Kowal closed by saying that the ordinance is “to protect you from us.” “It’s just a check and balance on us and future boards as we move forward” when “faced with another pandemic or epidemic.”
Commissioner McDaniel (District 5)
“I haven’t changed my mind from two years ago,” McDaniel said after the public speakers had spoken. “I believe that this is a reaffirmation of the Constitution and the Bill of Rights. I believe that it’s an additional protection for the citizens of Collier County. I don’t think it takes away from the rights that our citizens currently already have. And I’m in support,” he said.
Commissioner LoCastro (District 1)
“I don’t believe this ordinance nullifies federal laws that we don’t like,” LoCastro said. “It’s a preparatory step that has the citizens’ backs and allows us to strengthen our ability to merely question federal law if or when we feel our federal government is overreaching outside of their authority.”
“This doesn’t make us a lawless county, as some people said, but makes us a law-focused one,” he continued.
“I’m not nervous or disappointed that we will be the first county in Florida to pass this ordinance,” he concluded. “I’m actually proud of it.”
Collier County Sheriff Kevin Rambosk commented on the ordinance via Zoom. (Recording here, at 4:00).
He began by explaining how the Sheriff’s Office investigates misdemeanors.
He then reminded the commissioners that he is already on the record as supporting the ordinance, referring to when it came before the prior board in 2021, and said that support has not changed.
“We don’t know how there’d be an expectation of us to oppose the ordinance because of the very elements of the oath of office and duty as law enforcement officers that specifically include supporting, protecting, and defending the Constitution,” he said.
He was asked by Saunders if he, as sheriff, would determine the validity of a particular statute.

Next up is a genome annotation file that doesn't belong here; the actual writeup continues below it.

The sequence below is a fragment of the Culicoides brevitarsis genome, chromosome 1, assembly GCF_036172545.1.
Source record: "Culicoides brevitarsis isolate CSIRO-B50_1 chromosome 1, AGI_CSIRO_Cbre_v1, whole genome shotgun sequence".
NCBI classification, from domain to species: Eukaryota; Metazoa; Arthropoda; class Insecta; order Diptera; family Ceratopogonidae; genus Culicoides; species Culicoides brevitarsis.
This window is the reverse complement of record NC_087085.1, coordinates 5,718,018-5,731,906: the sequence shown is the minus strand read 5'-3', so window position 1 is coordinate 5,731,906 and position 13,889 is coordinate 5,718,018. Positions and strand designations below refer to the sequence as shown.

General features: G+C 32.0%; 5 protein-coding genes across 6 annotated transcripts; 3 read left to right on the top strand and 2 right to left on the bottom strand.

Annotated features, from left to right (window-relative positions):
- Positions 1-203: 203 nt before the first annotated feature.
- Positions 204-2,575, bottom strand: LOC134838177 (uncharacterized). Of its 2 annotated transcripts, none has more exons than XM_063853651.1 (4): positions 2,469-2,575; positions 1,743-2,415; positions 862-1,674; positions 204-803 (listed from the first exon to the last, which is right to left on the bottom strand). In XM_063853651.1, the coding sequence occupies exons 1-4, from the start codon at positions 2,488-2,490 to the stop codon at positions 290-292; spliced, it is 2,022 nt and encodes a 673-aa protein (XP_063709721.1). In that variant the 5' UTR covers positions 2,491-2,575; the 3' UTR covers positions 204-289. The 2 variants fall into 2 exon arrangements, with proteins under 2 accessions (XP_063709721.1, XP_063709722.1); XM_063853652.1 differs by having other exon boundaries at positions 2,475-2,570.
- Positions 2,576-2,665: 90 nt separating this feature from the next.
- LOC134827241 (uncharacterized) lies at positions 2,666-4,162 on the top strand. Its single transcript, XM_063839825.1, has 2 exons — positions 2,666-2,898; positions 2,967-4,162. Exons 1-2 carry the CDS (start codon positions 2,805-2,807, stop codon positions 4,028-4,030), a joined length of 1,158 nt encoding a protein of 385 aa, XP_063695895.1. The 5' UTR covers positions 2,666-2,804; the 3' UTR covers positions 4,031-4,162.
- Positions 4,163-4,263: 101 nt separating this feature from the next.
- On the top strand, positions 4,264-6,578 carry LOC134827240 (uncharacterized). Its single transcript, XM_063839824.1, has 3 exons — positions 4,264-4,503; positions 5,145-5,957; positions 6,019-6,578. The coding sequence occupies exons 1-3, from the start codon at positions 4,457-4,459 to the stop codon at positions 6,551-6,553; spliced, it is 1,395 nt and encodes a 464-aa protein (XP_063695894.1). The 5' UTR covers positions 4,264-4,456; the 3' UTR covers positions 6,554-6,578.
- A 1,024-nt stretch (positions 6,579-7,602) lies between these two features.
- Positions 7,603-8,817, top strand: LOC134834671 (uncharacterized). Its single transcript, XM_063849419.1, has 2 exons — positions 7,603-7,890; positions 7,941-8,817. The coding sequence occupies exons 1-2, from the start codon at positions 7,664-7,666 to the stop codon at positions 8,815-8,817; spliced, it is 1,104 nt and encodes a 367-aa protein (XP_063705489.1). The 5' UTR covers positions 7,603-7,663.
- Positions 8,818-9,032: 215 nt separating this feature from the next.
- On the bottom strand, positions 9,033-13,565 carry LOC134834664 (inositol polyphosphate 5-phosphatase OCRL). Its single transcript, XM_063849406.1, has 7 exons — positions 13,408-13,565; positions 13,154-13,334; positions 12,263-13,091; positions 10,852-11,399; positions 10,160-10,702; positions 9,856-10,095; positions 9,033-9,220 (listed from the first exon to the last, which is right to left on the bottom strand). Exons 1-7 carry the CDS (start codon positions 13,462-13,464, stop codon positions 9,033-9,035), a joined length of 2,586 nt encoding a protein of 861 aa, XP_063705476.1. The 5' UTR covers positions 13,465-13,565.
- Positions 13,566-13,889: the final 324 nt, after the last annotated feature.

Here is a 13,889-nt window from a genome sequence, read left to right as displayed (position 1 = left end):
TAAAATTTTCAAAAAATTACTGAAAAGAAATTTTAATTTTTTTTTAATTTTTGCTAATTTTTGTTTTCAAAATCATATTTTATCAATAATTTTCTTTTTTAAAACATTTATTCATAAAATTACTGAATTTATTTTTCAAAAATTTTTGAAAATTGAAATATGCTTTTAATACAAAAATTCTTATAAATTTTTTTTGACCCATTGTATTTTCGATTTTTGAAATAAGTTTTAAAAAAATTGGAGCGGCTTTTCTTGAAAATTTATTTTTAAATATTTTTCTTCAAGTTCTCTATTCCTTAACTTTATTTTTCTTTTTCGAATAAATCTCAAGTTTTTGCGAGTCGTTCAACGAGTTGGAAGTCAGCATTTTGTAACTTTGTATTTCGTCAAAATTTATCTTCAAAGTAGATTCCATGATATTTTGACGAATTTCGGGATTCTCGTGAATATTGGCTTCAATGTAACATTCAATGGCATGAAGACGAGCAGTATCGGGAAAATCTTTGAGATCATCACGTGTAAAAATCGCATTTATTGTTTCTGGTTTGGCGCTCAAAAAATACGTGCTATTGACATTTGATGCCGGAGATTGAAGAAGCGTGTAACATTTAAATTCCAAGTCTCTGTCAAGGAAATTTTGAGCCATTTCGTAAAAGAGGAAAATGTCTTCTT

“In general,” Rambosk said, he would enforce a statute or law until advised by, in Saunders’ words, “the right authority that it’s not constitutional.”
“However,” Rambosk continued, speaking slowly and deliberately, “if we believed, and our legal staff told us, that in their opinion, it is unconstitutional, and we had the right evidence, court cases, and information to support that, then we would take the appropriate action.”
“Would that appropriate action be going to the judge to rule in terms of whether that statute is constitutional?” Saunders asked. “I’m just trying to get at, do you, can you make that determination? And I think you’re saying sort of, no, you can’t. But maybe you can.”
“You know, we do that each and every day,” Rambosk replied. “We look at a case, we determine whether we believe it fits within the criteria of the law. And I think even with a constitutional complaint, we would make that assessment. And if we believe it rose to that level, we may have to take it to court.”
The four commissioners who voted for the ordinance cited their firm belief that it is their role and responsibility to protect citizen freedoms and limit government overreach as the reason.
They all also seemed to believe that they have the right and the authority to do so, even without a ruling of the courts. “The people give the federal government power,” Hall said. “The federal government does not tell the people what to do.”
“You don’t have to be a constitutional attorney to figure out what’s constitutional or not,” Hall also said. “If anything comes down that is … obvious that is not constitutional,” he said, “the people have the right to fight back.
While saying that he supports and “would defend” the Constitution, Saunders challenged the presumption that commissioners have the authority to make that decision. But he was out-voted.
This ordinance will likely have no effect on our daily lives unless or until there is another national emergency that results in an executive order that puts public safety ahead of the freedoms of the individual. Or unless a federal law limiting gun ownership passes. Or… ??
Given the increasing polarization of our country, who knows what will happen?